Predictive analytics and machine learning are an important part of the digital transformation for life sciences manufacturers. ARC has spoken with several pharmaceutical companies that are applying predictive analytics solutions for a variety of challenging applications. These range from reducing the time for clean in place to determining optimum bioreactor end points. All have strong value statements resulting in better use of equipment, materials, improved time to market, and reduced manufacturing costs. Other pharmaceutical companies discussed examples of how they are using predictive analytics solutions for maintenance to prevent downtime.
Another class of industrial analytics, marketed as artificial intelligence (AI), gets much of the attention today. This class, a subset of AI, uses algorithms that mimic the human brain to replicate human capability for recognition. Machine learning (ML), natural language processing, and chatbots are examples of this AI subset.
As it ingests large amounts of data, ML can identify discriminative patterns and identify the probability of a behavior occurring. ML techniques can adapt to incorporate new behaviors and data sets without being explicitly told what to look for. However, in most cases in the pharmaceutical industry humans are still involved to make the final determination.
[Excerpt from the ARC Advisory Group whitepaper, “Digital Transformation of the Pharmaceutical and Biotechnology Industries”]
As pharma and biotech enterprises begin to adopt digital transformation initiatives to tackle the challenges we discussed in Part 1, comprehensive alignment across the organization is crucial. To effect this transformation, companies must have a cohesive plan in place that fundamentally includes technology. The solution is a platform which allows individual researchers, teams, and even whole departments to more efficiently manage data. Only when they can access data from across all systems will they be able to gain meaningful insights from analytics.
An all-in-one platform enables researchers to analyze data, collaborate on ideas with colleagues, and monitor projects. The platform also provides the means for data traceability, ensuring data integrity and quality which is, of course, essential for sound and reliable decision making. Visibility across projects and data throughout the organization fosters better collaboration and helps users make the best, data-driven decision at each step in the process. A “single source of truth” for all data ensures confidence in predictions and decisions.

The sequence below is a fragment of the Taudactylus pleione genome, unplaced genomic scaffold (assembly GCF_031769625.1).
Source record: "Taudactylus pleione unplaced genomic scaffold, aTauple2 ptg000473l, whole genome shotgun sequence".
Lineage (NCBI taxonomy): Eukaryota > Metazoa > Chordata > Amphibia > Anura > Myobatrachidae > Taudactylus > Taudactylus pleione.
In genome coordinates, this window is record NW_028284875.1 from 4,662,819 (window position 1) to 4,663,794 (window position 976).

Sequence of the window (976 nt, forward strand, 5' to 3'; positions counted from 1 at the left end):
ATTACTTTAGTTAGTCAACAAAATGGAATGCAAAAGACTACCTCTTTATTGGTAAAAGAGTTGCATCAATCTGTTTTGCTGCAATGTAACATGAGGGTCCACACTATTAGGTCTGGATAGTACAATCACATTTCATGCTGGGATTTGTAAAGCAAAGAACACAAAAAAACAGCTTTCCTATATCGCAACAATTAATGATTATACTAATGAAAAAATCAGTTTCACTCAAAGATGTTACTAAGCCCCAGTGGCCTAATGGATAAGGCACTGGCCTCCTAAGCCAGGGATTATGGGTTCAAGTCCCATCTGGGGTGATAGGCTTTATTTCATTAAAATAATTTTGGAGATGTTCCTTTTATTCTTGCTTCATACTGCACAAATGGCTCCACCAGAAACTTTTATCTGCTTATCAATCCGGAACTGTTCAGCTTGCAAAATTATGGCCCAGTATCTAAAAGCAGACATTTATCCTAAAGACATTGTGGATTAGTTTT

Delivering visualization, accessibility and collaboration is important across the entire enterprise—not only for manufacturing. For example, analytics and collaboration are equally essential in Research & Development with the use of scientific and experimental data. A platform approach enables improved tech transfers between each stage of the product lifecycle, ensuring everyone has access to the right data at the right time, to make better decisions more efficiently.
The adoption of advanced analytics must include semantic analyses as part of the strategy. Intelligent searches include artificial intelligence and machine learning to build relationships in the data and to connect people, processes and information. For any science-based company, the technology used needs to provide the scientific depth and awareness to be able to provide the right data and information on demand. This intelligent search layer must be embedded throughout the IT infrastructure to maximize its impact and value.
In the next blog installment, Part 3, we will look at critical digital transformation initiatives in the pharmaceutical and biotechnology Industries.
Part 3: Critical Digital Transformation Initiatives in the Pharmaceutical & Biotechnology Industries